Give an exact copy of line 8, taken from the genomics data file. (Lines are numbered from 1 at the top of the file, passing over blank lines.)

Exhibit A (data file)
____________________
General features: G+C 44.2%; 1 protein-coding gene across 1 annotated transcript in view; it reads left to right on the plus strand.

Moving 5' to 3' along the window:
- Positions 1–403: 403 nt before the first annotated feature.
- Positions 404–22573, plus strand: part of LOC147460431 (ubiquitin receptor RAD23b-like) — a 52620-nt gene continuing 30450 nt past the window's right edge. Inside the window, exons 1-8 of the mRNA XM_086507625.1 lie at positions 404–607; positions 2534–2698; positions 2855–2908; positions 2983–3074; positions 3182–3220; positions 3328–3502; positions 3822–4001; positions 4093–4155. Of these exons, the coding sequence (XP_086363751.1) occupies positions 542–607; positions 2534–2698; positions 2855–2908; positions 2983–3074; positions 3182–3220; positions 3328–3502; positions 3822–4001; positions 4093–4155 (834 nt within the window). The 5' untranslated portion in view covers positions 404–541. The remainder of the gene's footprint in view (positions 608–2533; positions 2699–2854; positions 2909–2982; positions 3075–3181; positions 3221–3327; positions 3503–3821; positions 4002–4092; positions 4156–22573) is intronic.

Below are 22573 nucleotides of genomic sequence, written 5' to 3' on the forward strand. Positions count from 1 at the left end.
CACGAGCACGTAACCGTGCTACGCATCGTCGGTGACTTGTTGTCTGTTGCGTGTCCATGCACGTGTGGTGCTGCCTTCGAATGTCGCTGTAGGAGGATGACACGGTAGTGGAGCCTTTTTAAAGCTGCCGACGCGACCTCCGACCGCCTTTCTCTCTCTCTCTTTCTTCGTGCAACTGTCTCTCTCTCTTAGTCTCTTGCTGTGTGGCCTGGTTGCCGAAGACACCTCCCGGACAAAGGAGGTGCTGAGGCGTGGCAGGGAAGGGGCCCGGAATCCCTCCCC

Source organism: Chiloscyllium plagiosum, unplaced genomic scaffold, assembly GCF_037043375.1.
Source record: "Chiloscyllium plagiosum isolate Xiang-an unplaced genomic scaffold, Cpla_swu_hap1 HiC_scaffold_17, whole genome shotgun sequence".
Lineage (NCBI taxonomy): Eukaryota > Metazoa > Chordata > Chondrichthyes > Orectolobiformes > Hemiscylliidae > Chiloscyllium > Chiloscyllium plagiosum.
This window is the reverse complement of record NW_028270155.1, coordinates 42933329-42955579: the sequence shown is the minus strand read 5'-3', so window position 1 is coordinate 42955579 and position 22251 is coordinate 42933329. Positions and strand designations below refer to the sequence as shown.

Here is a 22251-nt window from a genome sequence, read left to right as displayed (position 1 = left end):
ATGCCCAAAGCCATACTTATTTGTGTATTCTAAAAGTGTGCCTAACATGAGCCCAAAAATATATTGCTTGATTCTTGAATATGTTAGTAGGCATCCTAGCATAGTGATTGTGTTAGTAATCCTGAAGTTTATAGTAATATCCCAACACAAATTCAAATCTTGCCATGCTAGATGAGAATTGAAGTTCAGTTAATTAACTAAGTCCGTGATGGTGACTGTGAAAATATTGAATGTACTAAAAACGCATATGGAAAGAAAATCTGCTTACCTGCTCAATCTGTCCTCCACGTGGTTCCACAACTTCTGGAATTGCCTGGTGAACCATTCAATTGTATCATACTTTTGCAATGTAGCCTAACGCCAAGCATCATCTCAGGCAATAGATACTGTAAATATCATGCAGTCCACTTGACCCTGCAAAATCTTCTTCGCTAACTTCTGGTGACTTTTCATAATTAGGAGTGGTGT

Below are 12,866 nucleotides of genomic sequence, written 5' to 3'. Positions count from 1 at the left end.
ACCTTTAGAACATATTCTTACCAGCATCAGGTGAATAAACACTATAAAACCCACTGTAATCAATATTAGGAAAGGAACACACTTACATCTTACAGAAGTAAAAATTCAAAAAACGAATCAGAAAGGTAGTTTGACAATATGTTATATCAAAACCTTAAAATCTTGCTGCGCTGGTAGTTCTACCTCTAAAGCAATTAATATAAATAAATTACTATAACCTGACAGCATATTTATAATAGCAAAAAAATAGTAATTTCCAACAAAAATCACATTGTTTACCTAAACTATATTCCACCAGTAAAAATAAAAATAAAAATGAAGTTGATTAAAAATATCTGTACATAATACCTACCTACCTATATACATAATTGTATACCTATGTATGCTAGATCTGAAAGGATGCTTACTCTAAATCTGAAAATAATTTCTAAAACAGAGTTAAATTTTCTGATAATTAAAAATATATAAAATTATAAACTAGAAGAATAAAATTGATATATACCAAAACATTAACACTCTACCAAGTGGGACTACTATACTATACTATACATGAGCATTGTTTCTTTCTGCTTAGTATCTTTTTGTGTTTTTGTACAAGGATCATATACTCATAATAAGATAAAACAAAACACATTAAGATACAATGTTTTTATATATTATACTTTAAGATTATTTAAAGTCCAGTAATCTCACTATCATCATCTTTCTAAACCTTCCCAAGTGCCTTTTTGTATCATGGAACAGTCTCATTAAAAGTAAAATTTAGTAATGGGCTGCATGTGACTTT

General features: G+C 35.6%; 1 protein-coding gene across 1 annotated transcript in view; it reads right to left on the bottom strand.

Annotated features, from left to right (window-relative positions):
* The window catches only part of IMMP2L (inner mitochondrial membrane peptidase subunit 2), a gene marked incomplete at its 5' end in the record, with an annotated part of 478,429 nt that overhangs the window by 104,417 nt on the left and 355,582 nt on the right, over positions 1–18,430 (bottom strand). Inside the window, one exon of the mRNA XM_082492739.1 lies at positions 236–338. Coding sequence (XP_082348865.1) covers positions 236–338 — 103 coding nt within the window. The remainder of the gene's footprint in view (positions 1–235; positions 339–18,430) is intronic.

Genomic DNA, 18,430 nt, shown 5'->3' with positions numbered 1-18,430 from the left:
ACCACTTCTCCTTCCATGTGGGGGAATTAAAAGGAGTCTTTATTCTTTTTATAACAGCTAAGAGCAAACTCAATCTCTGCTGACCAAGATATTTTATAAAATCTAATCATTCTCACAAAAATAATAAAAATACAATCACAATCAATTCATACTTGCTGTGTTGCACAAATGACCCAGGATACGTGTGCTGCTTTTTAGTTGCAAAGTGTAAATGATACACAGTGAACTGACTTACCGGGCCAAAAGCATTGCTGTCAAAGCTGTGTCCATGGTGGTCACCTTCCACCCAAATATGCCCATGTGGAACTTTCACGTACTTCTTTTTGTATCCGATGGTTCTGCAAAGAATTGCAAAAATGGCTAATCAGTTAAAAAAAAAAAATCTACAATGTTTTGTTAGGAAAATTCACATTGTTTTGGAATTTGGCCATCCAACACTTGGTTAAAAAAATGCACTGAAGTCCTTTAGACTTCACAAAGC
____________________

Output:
Source record: "Chiloscyllium plagiosum isolate Xiang-an unplaced genomic scaffold, Cpla_swu_hap1 HiC_scaffold_17, whole genome shotgun sequence".